Photo Courtesy of The Henry Ford

Photo Courtesy of The Henry Ford

5. The Henry Ford’s Innovation Nation has beat-out big names like Ellen and Oprah for Emmys! During its two years of award contention, the show has been nominated for six Daytime Emmys and has won two. In its first year, it took home the Emmy for Outstanding Special Class Series and in 2016 won the Daytime Emmy for Outstanding Writing Special Class.

6. Emmys aren’t the only awards the show has won. The show has received two Parents’ Choice Silver Recommendations, one Cynopsis Media Social Good Award for Integrated Campaign for a TV Series and five Telly Awards.

7. Show host Mo Rocca has been able to do some pretty cool things at The Henry Ford in the three seasons of filming. He’s helped shear our Merino Sheep at Firestone Farm, driven our 1922 Detroit Electric inside Henry Ford Museum, helped out our conservation textile department, and this season will ride inside Henry Ford’s first automobile – the 1896 Quadricycle.

Photo Courtesy of The Henry Ford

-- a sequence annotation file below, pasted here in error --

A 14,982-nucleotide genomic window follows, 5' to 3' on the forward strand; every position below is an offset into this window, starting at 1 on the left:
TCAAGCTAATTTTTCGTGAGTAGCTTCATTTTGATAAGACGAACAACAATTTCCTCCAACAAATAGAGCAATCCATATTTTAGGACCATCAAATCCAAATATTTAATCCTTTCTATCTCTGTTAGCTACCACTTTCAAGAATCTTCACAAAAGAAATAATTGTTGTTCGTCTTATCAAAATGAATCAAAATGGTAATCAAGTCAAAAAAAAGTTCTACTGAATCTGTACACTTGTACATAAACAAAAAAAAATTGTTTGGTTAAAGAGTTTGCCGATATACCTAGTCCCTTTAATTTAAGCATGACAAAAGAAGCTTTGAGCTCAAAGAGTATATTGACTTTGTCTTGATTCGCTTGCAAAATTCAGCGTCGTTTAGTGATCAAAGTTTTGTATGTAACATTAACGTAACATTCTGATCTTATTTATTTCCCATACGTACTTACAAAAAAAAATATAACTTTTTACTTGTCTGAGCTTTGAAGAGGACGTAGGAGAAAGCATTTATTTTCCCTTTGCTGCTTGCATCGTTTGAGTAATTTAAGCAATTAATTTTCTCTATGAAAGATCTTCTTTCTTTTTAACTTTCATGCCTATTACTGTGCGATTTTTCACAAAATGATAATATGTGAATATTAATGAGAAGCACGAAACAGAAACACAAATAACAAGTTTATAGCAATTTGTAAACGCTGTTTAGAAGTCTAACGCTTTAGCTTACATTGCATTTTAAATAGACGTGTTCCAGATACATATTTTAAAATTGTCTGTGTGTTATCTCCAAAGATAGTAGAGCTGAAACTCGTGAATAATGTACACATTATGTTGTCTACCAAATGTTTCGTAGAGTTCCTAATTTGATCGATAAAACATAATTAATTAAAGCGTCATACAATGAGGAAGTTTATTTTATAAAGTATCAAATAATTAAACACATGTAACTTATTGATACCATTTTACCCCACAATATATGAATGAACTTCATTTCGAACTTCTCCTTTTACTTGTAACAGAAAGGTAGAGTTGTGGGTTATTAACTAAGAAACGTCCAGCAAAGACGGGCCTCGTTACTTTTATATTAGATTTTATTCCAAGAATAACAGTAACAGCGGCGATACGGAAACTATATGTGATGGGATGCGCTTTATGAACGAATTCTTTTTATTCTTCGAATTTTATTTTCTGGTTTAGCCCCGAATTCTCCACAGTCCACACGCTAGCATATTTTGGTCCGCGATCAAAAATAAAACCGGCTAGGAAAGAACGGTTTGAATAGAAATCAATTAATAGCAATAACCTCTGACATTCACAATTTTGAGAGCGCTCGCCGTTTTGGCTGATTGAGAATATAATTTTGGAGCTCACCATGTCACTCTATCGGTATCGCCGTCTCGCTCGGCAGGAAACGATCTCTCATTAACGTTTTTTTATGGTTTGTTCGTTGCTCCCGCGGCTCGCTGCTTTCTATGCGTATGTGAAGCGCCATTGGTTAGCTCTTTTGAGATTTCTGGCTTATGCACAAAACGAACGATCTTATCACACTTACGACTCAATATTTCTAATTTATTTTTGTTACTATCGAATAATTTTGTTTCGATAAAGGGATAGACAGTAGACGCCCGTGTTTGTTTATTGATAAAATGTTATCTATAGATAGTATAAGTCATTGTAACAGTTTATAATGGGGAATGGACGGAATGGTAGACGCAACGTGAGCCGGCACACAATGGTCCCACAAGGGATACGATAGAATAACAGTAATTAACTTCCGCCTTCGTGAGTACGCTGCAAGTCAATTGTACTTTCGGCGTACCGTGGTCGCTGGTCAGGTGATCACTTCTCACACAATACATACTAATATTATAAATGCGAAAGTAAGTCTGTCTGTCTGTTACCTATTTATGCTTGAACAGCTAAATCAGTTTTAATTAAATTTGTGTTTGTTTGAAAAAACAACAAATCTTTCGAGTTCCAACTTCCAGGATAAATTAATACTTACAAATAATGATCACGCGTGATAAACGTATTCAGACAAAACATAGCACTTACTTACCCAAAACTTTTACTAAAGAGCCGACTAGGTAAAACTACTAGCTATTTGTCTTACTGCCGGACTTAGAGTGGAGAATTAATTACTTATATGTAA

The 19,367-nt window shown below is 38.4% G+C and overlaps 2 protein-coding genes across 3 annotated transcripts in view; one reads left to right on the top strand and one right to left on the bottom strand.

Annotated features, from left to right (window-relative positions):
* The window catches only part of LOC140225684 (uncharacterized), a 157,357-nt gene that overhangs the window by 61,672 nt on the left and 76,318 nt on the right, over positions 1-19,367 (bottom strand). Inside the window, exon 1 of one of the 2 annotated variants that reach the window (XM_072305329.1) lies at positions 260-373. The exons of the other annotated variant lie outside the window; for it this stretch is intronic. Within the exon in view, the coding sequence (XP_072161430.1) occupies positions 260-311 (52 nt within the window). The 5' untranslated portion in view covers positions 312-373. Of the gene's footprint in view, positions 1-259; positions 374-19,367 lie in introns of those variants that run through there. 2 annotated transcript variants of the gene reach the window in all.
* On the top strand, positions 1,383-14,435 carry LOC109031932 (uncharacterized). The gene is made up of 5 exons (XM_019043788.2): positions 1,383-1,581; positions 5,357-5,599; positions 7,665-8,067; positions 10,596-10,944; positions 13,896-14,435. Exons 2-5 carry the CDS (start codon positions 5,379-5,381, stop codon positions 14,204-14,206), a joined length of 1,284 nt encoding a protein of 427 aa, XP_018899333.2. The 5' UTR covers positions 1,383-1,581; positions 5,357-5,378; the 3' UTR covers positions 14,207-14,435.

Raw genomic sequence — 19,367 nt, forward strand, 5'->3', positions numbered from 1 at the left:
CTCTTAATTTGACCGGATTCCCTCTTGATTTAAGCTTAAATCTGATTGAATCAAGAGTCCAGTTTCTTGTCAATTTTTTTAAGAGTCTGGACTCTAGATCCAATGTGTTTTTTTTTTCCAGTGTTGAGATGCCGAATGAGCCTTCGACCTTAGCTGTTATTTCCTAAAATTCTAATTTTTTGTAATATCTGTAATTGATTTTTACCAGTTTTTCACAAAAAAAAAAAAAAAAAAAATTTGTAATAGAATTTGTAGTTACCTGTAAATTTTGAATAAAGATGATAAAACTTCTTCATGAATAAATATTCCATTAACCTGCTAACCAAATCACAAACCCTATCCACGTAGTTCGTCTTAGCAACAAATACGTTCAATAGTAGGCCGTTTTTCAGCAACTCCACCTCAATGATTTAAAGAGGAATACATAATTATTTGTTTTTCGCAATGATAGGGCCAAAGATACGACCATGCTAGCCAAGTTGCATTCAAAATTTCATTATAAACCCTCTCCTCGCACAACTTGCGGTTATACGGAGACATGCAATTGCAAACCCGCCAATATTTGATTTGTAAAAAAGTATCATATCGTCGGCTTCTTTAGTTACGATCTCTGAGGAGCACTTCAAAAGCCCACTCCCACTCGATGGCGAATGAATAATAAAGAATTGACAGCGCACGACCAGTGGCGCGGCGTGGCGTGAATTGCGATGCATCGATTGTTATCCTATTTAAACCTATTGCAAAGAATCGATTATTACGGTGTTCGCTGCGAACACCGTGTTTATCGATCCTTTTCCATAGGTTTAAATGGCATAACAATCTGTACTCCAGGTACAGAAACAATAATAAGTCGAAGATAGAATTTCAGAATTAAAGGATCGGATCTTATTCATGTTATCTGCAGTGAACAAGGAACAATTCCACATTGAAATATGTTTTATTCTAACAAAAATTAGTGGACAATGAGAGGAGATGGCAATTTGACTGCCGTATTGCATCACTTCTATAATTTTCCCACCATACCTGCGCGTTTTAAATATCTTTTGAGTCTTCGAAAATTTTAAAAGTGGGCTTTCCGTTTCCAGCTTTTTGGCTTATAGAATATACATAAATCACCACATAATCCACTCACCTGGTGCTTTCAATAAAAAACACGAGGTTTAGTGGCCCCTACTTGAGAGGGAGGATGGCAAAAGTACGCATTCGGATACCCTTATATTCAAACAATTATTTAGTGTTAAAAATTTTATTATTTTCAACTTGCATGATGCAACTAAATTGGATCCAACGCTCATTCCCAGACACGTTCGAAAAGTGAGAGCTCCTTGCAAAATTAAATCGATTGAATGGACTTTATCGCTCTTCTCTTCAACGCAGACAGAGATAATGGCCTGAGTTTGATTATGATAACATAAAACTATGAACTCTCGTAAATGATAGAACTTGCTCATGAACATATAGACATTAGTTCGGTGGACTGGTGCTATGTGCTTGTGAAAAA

Photo Courtesy of The Henry Ford

8. The Henry Ford’s Innovation Nation has an awards program that educators can enter. The Teacher Innovator Awards recognizes America’s most innovative teachers.  This past year’s winners received an Innovation Immersion Experience at The Henry Ford including round-trip airfare, accommodations, behind-the-scenes tours with our curators and a special recognition ceremony.

9. The first season of the show is actually available on DVD! You can purchase The Henry Ford’s Innovation Nation on our website www.thehenryford.org or inside one of our campus retail stores.

Photo Courtesy of The Henry Ford

Photo Courtesy of The Henry Ford